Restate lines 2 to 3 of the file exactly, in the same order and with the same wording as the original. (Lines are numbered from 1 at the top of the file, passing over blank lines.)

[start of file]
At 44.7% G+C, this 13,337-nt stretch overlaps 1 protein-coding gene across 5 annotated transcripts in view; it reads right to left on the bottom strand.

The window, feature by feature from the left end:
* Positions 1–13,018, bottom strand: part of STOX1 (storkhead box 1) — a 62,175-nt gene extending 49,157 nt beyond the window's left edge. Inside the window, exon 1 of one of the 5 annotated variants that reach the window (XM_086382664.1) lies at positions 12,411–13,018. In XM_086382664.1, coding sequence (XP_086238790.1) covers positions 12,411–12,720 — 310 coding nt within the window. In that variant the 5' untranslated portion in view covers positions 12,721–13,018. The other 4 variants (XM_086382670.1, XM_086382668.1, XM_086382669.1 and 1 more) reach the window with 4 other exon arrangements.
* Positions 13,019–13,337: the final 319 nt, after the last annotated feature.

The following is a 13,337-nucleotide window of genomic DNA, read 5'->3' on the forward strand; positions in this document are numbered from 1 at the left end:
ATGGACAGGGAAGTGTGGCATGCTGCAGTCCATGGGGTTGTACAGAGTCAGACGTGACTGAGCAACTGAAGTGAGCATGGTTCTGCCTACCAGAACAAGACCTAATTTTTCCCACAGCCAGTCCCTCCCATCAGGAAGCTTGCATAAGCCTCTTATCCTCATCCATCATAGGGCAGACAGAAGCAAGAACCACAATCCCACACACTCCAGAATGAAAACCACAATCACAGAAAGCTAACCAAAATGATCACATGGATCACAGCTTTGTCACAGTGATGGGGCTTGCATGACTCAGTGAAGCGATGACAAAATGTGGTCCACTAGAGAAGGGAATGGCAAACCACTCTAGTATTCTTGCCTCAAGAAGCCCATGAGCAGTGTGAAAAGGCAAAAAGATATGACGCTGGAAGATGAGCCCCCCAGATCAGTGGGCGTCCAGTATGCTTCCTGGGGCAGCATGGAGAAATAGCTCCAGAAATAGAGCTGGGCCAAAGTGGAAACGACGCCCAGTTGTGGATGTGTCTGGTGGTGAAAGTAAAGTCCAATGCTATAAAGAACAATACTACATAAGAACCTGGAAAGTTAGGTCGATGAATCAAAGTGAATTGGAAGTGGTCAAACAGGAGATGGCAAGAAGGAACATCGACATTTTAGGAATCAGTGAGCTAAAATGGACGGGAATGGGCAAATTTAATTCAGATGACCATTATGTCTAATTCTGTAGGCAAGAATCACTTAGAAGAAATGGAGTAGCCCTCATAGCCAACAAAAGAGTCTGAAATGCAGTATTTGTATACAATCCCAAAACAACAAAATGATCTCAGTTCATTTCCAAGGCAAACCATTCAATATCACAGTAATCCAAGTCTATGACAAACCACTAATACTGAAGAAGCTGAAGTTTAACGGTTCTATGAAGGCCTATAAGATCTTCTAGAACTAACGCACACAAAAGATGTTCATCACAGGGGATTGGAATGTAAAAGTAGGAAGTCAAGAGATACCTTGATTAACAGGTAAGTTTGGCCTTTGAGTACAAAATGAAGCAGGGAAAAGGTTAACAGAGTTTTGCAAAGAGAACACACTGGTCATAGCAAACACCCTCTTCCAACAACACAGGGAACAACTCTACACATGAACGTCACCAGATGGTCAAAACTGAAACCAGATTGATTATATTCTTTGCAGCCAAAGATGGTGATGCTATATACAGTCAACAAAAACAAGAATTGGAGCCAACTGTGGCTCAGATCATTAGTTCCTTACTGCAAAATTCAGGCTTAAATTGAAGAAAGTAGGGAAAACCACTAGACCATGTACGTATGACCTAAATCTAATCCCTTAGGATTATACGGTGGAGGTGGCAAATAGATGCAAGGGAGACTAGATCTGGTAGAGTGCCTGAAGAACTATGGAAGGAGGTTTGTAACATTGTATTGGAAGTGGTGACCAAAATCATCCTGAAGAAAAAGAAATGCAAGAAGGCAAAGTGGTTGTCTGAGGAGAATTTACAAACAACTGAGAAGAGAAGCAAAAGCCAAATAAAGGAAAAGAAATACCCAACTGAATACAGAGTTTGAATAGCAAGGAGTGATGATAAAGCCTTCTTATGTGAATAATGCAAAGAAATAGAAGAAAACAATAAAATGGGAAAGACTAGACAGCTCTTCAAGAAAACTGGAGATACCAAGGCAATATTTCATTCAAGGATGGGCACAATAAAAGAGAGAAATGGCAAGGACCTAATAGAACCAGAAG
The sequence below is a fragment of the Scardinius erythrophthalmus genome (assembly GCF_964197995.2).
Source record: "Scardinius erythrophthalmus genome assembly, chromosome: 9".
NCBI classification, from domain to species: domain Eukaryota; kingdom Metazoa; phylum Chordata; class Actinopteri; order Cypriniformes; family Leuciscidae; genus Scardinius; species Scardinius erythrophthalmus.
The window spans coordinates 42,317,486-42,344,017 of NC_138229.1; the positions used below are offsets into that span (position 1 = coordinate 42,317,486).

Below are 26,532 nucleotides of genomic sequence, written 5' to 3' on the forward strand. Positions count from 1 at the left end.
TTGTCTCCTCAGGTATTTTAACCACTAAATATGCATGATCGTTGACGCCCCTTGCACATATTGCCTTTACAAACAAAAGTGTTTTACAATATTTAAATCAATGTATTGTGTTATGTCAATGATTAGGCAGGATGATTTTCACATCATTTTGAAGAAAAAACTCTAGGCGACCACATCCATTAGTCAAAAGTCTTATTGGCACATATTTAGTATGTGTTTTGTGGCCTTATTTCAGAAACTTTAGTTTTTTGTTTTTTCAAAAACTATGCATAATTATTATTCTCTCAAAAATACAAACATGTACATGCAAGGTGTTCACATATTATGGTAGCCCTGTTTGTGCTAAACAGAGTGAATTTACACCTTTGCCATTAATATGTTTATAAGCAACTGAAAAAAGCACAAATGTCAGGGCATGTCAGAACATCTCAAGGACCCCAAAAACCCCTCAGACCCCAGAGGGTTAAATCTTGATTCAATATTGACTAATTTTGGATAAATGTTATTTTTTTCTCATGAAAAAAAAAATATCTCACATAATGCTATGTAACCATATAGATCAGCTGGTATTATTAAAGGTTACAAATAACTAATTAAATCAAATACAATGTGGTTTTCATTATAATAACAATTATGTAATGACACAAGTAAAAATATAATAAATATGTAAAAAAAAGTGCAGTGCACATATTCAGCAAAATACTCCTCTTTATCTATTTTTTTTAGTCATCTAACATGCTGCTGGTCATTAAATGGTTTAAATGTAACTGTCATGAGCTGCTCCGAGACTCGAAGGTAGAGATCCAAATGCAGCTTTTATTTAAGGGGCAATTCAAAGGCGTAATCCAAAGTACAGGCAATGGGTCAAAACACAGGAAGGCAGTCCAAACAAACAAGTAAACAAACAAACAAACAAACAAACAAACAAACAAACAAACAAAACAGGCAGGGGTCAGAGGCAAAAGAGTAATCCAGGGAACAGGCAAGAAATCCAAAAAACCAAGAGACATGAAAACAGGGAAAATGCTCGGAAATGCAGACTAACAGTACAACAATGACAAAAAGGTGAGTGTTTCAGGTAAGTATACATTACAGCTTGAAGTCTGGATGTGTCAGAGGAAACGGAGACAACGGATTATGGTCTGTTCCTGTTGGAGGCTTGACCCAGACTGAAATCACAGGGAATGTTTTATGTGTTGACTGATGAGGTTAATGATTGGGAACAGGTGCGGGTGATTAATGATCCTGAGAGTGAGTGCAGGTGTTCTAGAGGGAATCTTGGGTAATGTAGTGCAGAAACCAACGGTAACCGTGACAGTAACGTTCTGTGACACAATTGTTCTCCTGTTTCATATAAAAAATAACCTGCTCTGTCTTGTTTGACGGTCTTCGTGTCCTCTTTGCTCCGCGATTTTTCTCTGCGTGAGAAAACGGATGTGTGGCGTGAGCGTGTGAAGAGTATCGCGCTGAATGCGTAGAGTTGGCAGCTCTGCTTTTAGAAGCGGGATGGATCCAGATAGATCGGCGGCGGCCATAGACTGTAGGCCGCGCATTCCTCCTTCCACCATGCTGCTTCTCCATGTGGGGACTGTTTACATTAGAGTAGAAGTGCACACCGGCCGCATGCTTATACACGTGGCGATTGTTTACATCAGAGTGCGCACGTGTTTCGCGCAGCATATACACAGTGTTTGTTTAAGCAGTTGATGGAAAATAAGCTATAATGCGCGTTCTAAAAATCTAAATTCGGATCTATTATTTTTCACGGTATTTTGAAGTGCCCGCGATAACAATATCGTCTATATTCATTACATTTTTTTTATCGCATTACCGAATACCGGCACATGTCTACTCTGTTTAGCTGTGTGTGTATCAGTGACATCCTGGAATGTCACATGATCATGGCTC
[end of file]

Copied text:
The window, feature by feature from the left end:
* Positions 1–13,018, bottom strand: part of STOX1 (storkhead box 1) — a 62,175-nt gene extending 49,157 nt beyond the window's left edge. Inside the window, exon 1 of one of the 5 annotated variants that reach the window (XM_086382664.1) lies at positions 12,411–13,018. In XM_086382664.1, coding sequence (XP_086238790.1) covers positions 12,411–12,720 — 310 coding nt within the window. In that variant the 5' untranslated portion in view covers positions 12,721–13,018. The other 4 variants (XM_086382670.1, XM_086382668.1, XM_086382669.1 and 1 more) reach the window with 4 other exon arrangements.